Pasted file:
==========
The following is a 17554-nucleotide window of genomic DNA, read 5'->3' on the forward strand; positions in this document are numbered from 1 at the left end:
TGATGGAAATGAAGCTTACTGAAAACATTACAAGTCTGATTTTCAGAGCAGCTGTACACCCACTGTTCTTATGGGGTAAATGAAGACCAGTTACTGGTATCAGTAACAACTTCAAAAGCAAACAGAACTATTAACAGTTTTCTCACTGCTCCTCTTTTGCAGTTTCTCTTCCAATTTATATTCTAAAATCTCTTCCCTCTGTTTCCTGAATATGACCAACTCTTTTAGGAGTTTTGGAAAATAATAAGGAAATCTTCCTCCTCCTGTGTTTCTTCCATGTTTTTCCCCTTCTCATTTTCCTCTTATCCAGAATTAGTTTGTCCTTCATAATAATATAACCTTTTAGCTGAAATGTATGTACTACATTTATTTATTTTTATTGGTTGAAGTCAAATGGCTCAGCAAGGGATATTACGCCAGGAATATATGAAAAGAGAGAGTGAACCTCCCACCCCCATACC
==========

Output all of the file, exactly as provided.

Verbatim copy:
The following is a 17554-nucleotide window of genomic DNA, read 5'->3' on the forward strand; positions in this document are numbered from 1 at the left end:
TGATGGAAATGAAGCTTACTGAAAACATTACAAGTCTGATTTTCAGAGCAGCTGTACACCCACTGTTCTTATGGGGTAAATGAAGACCAGTTACTGGTATCAGTAACAACTTCAAAAGCAAACAGAACTATTAACAGTTTTCTCACTGCTCCTCTTTTGCAGTTTCTCTTCCAATTTATATTCTAAAATCTCTTCCCTCTGTTTCCTGAATATGACCAACTCTTTTAGGAGTTTTGGAAAATAATAAGGAAATCTTCCTCCTCCTGTGTTTCTTCCATGTTTTTCCCCTTCTCATTTTCCTCTTATCCAGAATTAGTTTGTCCTTCATAATAATATAACCTTTTAGCTGAAATGTATGTACTACATTTATTTATTTTTATTGGTTGAAGTCAAATGGCTCAGCAAGGGATATTACGCCAGGAATATATGAAAAGAGAGAGTGAACCTCCCACCCCCATACC